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Saturday, September 5, 2015
Dental and Oral Health (Children)
11 1/2-year-old behind in losing baby teeth?
I recently called to schedule my 11 year old son’s dental checkup and was told that since he should have lost most of his baby teeth, he may not need the pediatric dentist much longer. I was taken aback because this was the first time I ever had the thought put into my head that something might be wrong.
My son has only lost his 4 upper front teeth and 4 lower front teeth. None are loose and no adult teeth are coming in anywhere. Two years ago he had a panoramic x-ray and the adult teeth were in there and appeared to be developing normally but for some reason, they do not seem to be coming down?
I asked my son about other children in his class after talking with the dental receptionist on the phone and he said that most of the kids in his class have lost 15-18 teeth! He said he gets embarrassed when the other kids ask him how many he has lost. Is it normal to have lost so few teeth at this age and not have any teeth loose or adult teeth trying to make their appearance? Thank you for your time!
Thank you for the question. There is a tremendous range in when children lose teeth/get teeth, etc. A child may lose a tooth, but the permanent typically won't erupt until there is enough root formation (usually about two-thirds).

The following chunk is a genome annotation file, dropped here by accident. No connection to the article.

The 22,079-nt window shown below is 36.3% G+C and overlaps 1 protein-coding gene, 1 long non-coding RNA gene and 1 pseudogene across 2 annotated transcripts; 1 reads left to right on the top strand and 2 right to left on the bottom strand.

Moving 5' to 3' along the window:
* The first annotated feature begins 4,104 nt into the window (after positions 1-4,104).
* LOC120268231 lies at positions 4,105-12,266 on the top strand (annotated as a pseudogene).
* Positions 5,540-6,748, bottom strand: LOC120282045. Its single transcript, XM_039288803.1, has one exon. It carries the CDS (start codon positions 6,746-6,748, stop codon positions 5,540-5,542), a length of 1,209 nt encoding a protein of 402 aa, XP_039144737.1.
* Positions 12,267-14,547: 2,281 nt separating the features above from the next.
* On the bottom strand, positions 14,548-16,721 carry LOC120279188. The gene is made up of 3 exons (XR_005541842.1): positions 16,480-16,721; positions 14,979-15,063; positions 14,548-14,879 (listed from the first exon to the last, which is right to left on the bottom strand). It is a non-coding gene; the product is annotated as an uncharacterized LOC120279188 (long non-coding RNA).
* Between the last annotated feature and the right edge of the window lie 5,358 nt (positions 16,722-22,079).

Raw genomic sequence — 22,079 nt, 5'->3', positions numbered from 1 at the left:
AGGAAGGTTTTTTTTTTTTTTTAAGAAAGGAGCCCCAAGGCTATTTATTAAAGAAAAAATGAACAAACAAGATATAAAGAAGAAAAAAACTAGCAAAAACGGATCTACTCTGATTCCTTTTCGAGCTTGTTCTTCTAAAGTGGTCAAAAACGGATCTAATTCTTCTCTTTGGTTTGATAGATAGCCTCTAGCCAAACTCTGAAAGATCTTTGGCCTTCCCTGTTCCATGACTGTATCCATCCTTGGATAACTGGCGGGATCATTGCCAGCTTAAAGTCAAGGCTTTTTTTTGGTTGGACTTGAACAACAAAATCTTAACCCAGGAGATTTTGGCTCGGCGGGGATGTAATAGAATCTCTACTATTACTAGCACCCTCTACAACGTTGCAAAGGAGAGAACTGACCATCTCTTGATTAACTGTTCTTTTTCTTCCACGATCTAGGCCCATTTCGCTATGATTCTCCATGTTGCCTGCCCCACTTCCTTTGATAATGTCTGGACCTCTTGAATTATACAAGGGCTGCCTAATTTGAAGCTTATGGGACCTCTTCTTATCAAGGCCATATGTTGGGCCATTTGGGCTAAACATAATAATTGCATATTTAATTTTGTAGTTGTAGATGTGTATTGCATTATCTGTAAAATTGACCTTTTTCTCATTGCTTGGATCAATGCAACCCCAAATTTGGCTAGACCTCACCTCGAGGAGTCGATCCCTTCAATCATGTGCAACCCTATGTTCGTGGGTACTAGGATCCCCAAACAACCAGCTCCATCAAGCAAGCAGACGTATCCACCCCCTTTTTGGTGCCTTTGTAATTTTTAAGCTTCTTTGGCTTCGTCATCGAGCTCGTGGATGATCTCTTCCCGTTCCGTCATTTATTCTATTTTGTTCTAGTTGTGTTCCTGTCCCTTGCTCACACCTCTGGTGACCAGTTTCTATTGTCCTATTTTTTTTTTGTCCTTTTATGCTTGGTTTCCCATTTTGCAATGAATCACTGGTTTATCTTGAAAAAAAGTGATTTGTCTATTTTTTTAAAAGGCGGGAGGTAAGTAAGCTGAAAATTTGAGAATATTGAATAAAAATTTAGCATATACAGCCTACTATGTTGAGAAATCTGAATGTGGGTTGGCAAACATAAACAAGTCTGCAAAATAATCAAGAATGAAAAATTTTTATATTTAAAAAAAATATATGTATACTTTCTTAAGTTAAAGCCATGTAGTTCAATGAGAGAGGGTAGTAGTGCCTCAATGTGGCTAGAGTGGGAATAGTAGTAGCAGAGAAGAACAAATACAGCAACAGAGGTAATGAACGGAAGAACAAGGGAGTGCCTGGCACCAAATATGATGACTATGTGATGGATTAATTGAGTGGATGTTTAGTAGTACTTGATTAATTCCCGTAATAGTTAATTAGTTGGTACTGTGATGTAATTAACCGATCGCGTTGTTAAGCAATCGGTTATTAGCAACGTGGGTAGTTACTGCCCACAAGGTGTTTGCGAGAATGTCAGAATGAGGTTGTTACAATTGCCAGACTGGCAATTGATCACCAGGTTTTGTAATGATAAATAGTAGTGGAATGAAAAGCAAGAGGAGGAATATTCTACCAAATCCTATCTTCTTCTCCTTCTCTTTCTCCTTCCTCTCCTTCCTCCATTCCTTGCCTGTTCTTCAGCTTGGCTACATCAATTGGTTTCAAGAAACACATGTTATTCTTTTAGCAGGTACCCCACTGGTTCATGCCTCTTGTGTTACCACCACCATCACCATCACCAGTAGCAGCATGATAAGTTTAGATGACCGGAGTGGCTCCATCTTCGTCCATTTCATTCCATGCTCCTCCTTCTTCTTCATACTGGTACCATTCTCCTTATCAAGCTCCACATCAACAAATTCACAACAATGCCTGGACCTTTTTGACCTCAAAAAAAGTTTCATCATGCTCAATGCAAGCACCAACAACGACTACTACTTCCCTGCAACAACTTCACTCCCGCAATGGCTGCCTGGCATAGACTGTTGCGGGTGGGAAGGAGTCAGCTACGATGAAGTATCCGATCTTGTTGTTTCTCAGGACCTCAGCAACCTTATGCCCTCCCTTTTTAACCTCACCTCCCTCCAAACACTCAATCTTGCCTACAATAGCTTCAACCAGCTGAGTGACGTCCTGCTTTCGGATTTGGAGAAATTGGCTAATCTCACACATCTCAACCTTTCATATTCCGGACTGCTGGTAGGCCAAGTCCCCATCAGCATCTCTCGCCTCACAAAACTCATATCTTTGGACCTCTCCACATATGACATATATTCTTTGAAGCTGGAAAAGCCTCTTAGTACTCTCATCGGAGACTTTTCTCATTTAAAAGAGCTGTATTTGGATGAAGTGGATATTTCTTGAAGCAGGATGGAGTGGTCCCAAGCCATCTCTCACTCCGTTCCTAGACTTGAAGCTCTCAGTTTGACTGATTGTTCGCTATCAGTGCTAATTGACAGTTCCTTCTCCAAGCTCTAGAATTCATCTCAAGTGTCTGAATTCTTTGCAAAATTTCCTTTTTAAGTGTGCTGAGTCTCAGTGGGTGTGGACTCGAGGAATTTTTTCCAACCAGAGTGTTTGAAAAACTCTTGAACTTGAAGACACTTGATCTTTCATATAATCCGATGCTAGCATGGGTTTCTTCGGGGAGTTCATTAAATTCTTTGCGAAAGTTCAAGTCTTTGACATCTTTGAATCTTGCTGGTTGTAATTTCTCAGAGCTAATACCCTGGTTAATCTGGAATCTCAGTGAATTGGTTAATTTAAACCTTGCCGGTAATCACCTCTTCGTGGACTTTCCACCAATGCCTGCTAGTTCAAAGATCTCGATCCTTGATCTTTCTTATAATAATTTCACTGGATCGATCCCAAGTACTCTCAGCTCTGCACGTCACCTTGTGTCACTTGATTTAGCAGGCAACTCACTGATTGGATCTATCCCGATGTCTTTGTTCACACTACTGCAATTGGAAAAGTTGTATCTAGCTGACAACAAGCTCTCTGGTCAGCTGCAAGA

As to the first statement in your question: let me assure you that your son should continue to see a dentist with training in seeing children while he is this 'mixed' or 'transitional' dentition.
Some kids do not lose their last baby tooth until well into their early teenage years. It's always difficult when children compare themselves to other children, but assure your son that his grown up teeth are there and developing.
A dentist with training in treating children in the mixed dentition can also keep track of the development of the grown up teeth to ensure they are developing normally. I hope this helps.
Sarath Thikkurissy, DDS, MS
Director, Residency Program, Division of Pediatric Dentistry and Orthodontics
College of Medicine
University of Cincinnati